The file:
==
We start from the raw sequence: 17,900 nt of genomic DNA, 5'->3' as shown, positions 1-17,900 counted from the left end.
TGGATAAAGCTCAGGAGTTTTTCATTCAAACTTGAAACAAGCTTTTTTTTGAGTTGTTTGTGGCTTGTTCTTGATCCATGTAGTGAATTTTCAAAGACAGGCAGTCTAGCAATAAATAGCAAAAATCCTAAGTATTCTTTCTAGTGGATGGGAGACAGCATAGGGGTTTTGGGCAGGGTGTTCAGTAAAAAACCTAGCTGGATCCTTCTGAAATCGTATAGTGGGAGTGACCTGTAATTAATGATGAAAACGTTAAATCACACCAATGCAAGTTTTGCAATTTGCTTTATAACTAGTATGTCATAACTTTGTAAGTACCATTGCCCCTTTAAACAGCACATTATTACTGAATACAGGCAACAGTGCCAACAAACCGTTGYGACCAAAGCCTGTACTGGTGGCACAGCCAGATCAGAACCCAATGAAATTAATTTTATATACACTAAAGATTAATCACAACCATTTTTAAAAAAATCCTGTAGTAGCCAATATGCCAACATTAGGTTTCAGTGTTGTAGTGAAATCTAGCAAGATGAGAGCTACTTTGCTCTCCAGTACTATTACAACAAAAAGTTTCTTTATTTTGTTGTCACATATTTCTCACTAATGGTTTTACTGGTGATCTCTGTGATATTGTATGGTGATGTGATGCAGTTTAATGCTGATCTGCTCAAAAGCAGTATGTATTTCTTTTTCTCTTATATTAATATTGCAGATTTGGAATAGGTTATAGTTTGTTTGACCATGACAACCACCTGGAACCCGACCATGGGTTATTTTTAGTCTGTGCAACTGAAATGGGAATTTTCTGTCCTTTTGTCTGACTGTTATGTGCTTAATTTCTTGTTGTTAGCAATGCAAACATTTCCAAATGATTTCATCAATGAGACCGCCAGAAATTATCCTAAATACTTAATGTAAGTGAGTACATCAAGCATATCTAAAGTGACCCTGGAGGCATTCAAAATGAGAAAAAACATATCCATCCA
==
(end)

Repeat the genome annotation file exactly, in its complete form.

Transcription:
We start from the raw sequence: 17,900 nt of genomic DNA, 5'->3' as shown, positions 1-17,900 counted from the left end.
TGGATAAAGCTCAGGAGTTTTTCATTCAAACTTGAAACAAGCTTTTTTTTGAGTTGTTTGTGGCTTGTTCTTGATCCATGTAGTGAATTTTCAAAGACAGGCAGTCTAGCAATAAATAGCAAAAATCCTAAGTATTCTTTCTAGTGGATGGGAGACAGCATAGGGGTTTTGGGCAGGGTGTTCAGTAAAAAACCTAGCTGGATCCTTCTGAAATCGTATAGTGGGAGTGACCTGTAATTAATGATGAAAACGTTAAATCACACCAATGCAAGTTTTGCAATTTGCTTTATAACTAGTATGTCATAACTTTGTAAGTACCATTGCCCCTTTAAACAGCACATTATTACTGAATACAGGCAACAGTGCCAACAAACCGTTGYGACCAAAGCCTGTACTGGTGGCACAGCCAGATCAGAACCCAATGAAATTAATTTTATATACACTAAAGATTAATCACAACCATTTTTAAAAAAATCCTGTAGTAGCCAATATGCCAACATTAGGTTTCAGTGTTGTAGTGAAATCTAGCAAGATGAGAGCTACTTTGCTCTCCAGTACTATTACAACAAAAAGTTTCTTTATTTTGTTGTCACATATTTCTCACTAATGGTTTTACTGGTGATCTCTGTGATATTGTATGGTGATGTGATGCAGTTTAATGCTGATCTGCTCAAAAGCAGTATGTATTTCTTTTTCTCTTATATTAATATTGCAGATTTGGAATAGGTTATAGTTTGTTTGACCATGACAACCACCTGGAACCCGACCATGGGTTATTTTTAGTCTGTGCAACTGAAATGGGAATTTTCTGTCCTTTTGTCTGACTGTTATGTGCTTAATTTCTTGTTGTTAGCAATGCAAACATTTCCAAATGATTTCATCAATGAGACCGCCAGAAATTATCCTAAATACTTAATGTAAGTGAGTACATCAAGCATATCTAAAGTGACCCTGGAGGCATTCAAAATGAGAAAAAACATATCCATCCA